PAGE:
Similarly, if they ask you to send them $2000, or $5000 to facilitate your visa or some other paperwork, this is also probably a scam.
A genuine employer will never ask you to send them money. Neither will a job recruitment agency – they will be paid by the oil drilling company.
This doesn’t mean you never have to spend any money when looking for oil field employment. If you haven’t been able to find an oil field job for a while, it may be worthwhile spending $50 or so to get your resume written by a professional. Spending another $100 to hire a company to submit your resume to thousands of oil drilling service companies and contractors may also be advantageous.
2. No Place To Stay
Finding an oilfield job and getting hired is just the beginning. Unless you are a local, you may have problems finding a cheap place to stay. Many towns near a booming oil field find their property values and rentals shooting through the roof. Even if you have a caravan or mobile home, you may have difficulty finding a place to park it.
If you do not want to fritter away all your salary on a place to stay, you need to be prepared for a long commute.
3. Finding Oil Field Employment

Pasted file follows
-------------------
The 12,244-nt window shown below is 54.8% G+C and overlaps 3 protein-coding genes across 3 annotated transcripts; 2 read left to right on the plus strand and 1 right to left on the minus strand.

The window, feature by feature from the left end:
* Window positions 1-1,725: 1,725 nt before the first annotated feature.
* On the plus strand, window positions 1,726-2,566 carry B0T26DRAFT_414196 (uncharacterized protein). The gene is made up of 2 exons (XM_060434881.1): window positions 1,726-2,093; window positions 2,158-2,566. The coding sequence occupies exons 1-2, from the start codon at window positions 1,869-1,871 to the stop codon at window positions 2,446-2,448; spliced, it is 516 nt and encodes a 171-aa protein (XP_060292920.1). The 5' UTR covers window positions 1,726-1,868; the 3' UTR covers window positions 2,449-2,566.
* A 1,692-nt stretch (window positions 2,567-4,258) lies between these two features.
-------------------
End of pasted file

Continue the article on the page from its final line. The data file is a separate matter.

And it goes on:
Finding jobs in oil field are easier said than done. 80% of oil field job seekers only do these four things:
- Submit their resume to a free online job board like Monster
- Submit their resume to a recruitment agency or their local (un)employment board
- Scan newspaper advertisements
- Visit the websites of the major oil companies to look for oil vacancies
Unfortunately for them, the people who get hired are the 20% who go the extra mile:
- They let their friends and family members know that they are looking for oilfield jobs and ask for leads
- They go oil field fishing – that is to say the drive around to look for oil fields and talk to the people who manage the rigs
- They find the contact number, email or office address of the thousands of oil service contractors and ask if there are oil vacancies
- They pay specialized companies to mass submit their resumes to thousands of oil drilling companies
- They spend time where the hiring managers and oil rig workers hang out
Oil field employment pays very well, but the hours suck, and it is often too hot or too cold. On the other hand, if you are tough enough to stay the course, you could wind up retiring rich, owning your own home free and clear with your mortgage cleared off.
RigWorker.com has been helping people get oil field employment since 1998.